The current rhino poaching crisis is said to have begun in 2008, with increasing numbers of rhinos being killed for their horns. In an effort to combat rhino poaching, it is reported that these numbers have decreased across Africa. However, we still have a long way to go as on average a rhino is killed every 10 to 15 hours and South Africa alone holds nearly 80% of the world’s rhinos.
The South African Department of Environment, Forestry, and Fisheries released the 2019 poaching numbers this month and, although high, the poaching numbers are declining. This, however, does not mean that our Rhinos are thriving as the long-term impact of poaching is taking its toll.
The Government of South Africa and dedicated conservationists teamed up to bring the southern white rhino, a subspecies, back from fewer than 100 individuals in the early 1900s to roughly 20,000 today. White rhinos are the primary target of poaching gangs in Africa; births are just barely outpacing deaths. We are currently, albeit slowly, reversing the impact of human destruction and with that being said we are in dire need of effective conservation leadership.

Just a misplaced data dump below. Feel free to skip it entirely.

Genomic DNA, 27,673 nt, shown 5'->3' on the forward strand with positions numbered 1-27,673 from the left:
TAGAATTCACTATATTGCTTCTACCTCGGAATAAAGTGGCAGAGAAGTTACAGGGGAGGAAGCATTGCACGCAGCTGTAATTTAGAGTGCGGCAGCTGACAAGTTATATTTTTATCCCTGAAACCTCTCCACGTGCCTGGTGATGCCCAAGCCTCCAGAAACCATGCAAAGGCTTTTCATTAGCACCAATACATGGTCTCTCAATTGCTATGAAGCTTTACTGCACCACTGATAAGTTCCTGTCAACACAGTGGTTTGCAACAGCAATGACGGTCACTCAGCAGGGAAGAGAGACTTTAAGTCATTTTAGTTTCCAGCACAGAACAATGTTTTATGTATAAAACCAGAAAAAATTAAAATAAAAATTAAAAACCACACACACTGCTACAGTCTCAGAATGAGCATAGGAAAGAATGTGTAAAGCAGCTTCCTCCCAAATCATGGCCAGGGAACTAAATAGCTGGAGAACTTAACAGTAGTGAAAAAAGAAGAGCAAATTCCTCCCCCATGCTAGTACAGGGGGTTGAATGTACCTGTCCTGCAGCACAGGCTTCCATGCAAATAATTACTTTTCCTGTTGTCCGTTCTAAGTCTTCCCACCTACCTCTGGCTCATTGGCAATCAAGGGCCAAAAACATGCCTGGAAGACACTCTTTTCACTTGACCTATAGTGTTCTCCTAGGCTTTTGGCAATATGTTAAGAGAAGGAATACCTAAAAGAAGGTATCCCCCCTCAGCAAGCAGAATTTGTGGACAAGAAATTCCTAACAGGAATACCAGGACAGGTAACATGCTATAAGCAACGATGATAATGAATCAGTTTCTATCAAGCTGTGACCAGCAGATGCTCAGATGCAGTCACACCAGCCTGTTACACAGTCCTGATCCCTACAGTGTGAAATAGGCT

A simple definition of leadership is the art of motivating a group of people to act toward achieving a common goal. In a business setting, this can mean directing workers and colleagues with a strategy to meet the company’s needs and objectives. The leader is the inspiration for and the director of the action. In this instance, we are in need of passionate leaders who believe in a future rich with species and land of abundance.